The Night of Museums and Galleries sits in the arsenal along with the Plovdiv Autumn Salon of Arts, held in September at the Ancient Theatre, art galleries, opera and drama venues. The 2012 Salon was, probably rather pointedly and with an eye to 2019, dedicated to the ancient past of Plovdiv.

The city, in fact, should be cautioned about tempting the capricious gods of kitsch, lest it overreaches. May 2012 saw a “time machine in action” in Plovdiv, supposedly taking spectators back to the “Ancient Festival of Philippolis” with gladiator battles, a re-enactment of a Roman wedding and the “fragrance of Roman cuisine”, so local media said, who probably should have been advised against anyone connecting the name of one of the best-remembered ancient Hellenic heroes with the Roman conquerors. Plovdiv, which likes to boast that it is older than Rome, has seen them come and seen them go, but at least should try to remember in what order they came, and what their names were.

But Plovdiv redeemed itself, in part at least, in June with an international theatre festival featuring thespians from places as diverse as Russia, Israel, Greece, Germany and Colombia.

Bai Milyo. Photo: Clive Leviev-Sawyer


Lending an air of erudition in September was a French-produced film, From Macon to Plovdiv. Macon being the home of the French poet, historian and politician Alphonse de Lamartine, whose name is lent to a house in the Old Town of Plovdiv, although I have long been suspicious that the connection is a somewhat tenuous one.

If one of this appeals, Plovdiv also has not omitted to rope in “the youth” (self-consciously arty and political types tend to put that with an upper-case “t” and “y”.) A photo opportunity was organised of a mass gathering of Youth, standing together in a public square to spell out – as seen from the air – “PLOVDIV 2019”. Arguably more entertainingly, the Plovdiv 2019 Foundation lent its support to a sort of DIY graffiti festival, at a venue in the centre of the city, with free materials and free walls (along with public announcements in advance and official exemption from billyclubs and handcuffs from the local constabulary).

In the Old Town, Plovdiv. Photo: Clive Leviev-Sawyer

And finally, politics

No, we can’t avoid it. The lobbying and the photo opportunities are needed, too. Someone needs to get Plovdiv into the news and bring VIPs to the city other than the city’s colourfully intriguing Metropolitan Nikolai, who I had pondered on putting up against the lions but then thought that this would probably violate some European directive on cruelty to felines.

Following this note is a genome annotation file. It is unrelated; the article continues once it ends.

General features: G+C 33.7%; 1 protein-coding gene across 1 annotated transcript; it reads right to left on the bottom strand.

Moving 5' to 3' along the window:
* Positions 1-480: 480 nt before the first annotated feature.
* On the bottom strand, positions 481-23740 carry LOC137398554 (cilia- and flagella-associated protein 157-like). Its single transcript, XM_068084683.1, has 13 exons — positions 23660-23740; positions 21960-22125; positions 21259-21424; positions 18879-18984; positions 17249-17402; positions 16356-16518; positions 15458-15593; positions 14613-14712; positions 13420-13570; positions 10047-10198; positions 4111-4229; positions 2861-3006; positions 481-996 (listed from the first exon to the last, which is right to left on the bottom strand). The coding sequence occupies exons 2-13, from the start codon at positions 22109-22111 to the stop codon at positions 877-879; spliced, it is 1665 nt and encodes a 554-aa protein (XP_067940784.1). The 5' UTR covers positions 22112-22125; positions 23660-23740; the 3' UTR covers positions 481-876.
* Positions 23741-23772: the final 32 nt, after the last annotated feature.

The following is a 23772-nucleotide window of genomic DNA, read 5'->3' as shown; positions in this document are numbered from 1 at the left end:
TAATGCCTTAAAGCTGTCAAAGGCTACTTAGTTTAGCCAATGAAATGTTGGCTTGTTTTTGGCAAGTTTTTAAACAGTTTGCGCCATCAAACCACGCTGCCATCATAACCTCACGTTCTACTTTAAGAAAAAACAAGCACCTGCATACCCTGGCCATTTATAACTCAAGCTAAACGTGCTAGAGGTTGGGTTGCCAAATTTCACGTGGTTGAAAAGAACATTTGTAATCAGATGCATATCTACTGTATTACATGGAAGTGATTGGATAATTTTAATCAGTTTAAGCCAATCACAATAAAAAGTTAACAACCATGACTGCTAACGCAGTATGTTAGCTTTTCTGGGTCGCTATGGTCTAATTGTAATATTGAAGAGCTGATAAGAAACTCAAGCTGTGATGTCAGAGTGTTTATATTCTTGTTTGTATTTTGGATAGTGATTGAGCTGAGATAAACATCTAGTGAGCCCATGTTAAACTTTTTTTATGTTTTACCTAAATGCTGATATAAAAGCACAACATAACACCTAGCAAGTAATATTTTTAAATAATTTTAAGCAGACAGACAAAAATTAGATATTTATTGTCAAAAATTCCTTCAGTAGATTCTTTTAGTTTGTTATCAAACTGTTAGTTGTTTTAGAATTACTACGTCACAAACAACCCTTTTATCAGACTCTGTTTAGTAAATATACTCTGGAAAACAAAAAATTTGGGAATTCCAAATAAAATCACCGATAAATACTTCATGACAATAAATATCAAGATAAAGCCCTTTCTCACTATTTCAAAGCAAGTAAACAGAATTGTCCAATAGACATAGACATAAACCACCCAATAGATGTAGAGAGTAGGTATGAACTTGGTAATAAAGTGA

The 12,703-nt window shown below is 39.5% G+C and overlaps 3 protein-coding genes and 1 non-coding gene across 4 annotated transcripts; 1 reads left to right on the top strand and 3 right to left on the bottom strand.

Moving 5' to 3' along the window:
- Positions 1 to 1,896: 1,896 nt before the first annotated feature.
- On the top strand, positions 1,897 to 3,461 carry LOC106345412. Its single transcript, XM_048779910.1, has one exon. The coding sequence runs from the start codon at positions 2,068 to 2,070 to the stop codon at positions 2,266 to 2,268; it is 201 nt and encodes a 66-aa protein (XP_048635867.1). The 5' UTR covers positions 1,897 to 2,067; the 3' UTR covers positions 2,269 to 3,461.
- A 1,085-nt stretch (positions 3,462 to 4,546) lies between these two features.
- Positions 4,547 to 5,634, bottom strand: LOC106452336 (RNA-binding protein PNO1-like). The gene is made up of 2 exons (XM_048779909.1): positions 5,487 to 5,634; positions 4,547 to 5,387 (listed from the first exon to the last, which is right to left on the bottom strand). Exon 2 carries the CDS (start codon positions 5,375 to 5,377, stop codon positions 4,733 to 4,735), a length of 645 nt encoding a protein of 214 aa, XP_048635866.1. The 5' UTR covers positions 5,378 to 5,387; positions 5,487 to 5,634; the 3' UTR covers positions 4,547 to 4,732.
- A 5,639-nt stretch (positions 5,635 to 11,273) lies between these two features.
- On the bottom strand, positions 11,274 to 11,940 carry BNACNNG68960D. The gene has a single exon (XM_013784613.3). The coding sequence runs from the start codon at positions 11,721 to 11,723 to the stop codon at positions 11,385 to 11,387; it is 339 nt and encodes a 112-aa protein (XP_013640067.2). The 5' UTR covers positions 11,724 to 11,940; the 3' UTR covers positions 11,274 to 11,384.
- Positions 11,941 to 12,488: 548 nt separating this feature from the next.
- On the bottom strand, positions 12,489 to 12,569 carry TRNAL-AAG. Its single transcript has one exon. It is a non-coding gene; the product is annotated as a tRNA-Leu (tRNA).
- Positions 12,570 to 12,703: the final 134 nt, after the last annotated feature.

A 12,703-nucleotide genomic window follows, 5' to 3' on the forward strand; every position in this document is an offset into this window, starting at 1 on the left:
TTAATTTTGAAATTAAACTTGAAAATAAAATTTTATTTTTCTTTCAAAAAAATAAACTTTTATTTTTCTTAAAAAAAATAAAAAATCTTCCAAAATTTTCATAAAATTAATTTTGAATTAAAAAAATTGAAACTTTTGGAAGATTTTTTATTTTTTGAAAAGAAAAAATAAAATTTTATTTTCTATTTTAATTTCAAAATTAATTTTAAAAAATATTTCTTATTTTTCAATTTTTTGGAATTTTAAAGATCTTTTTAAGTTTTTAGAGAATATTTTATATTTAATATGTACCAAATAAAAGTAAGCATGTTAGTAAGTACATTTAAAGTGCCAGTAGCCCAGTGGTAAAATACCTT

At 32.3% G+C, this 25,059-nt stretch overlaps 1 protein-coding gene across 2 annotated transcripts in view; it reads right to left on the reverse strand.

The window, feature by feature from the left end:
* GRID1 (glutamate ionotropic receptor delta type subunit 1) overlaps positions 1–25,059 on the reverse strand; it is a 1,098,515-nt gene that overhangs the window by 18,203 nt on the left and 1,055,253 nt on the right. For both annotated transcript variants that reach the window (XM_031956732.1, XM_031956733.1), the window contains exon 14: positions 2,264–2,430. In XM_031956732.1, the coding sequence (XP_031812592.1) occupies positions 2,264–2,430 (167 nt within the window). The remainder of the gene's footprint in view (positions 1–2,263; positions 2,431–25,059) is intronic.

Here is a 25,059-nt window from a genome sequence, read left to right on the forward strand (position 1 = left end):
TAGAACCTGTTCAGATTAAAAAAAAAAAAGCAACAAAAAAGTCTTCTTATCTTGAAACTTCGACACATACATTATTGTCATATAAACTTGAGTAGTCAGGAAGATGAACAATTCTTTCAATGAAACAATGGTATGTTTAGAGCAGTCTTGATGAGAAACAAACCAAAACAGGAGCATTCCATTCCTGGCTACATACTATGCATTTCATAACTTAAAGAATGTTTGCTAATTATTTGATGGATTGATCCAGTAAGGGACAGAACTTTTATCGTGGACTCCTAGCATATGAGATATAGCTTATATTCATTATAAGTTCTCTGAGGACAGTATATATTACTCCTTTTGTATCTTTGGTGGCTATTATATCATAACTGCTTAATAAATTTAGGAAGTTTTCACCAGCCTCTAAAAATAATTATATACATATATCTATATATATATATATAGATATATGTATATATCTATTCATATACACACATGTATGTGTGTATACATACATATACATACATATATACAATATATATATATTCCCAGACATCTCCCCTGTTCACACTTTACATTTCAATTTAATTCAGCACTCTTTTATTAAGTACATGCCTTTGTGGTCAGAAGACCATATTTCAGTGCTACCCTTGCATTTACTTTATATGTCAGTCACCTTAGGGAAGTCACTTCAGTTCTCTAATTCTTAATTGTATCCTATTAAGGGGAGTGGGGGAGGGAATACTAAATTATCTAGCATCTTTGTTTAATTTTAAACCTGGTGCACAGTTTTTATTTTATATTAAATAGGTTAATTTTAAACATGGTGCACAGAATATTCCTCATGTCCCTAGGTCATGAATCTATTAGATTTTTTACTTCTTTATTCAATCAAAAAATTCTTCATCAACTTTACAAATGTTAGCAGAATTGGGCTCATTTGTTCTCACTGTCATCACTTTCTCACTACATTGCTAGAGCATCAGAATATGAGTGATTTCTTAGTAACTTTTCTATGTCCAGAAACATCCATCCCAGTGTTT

So it was ponderously reported that at the initiative of Bulgarian MEP Emil Stoyanov, a member of the centre-right ruling party, a delegation of the Commission for Culture, Education and Media of the European Parliament met in Plovdiv. This delegation was shepherded into a meeting with Totev and with the Plovdiv 2019 foundation people, among other events on their busy schedule.

Politics will always come into it, of course, however sustainable Plovdiv’s claims on the basis of its archaeological treasures, continuing artistic life and Totev’s election campaign promise of an underground museum. Even if you add to it the fact that the city’s symbol in the public mind is an ancient theatre, and that the ancient theatre is still used for latter-day performances.

The Odeon archaeological site, Plovdiv. Photo: Clive Leviev-Sawyer

After all, which place in Bulgaria should be European Capital of Culture in 2019 could hardly be decided on the basis of archaeological riches, not only because the competition would be stiff, but also because we would probably all have to troop off to Perperikon, if you think about it.

Perhaps there is another argument that could be advanced for Plovdiv, especially over Sofia; the central city has a pavement café life, in an integrated whole, a sub-culture of strolling and a leisurely insouciance on those long Plovdiv summer nights. And even if you blur your eyes to the renovated Boris Chrisoff music centre and the sketch plans for the underground museum, what could be more European in culture than the pavement café lifestyle?

Mosque and Roman Stadium, Plovdiv. Photo: Clive Leviev-Sawyer



Clive Leviev-Sawyer

Clive Leviev-Sawyer is the Publisher and Editor-in-Chief of The Sofia Globe. He is the author of the book Bulgaria: Politics and Protests in the 21st Century (Riva Publishers, 2015), and co-author of the book Bulgarian Jews: Living History (The Organization of the Jews in Bulgaria 'Shalom', 2018). He is also the author of Power: A Political Novel, available via, and, on the lighter side, Whiskers And Other Short Tales of Cats (2021), also available via Amazon. He has translated books and numerous texts from Bulgarian into English.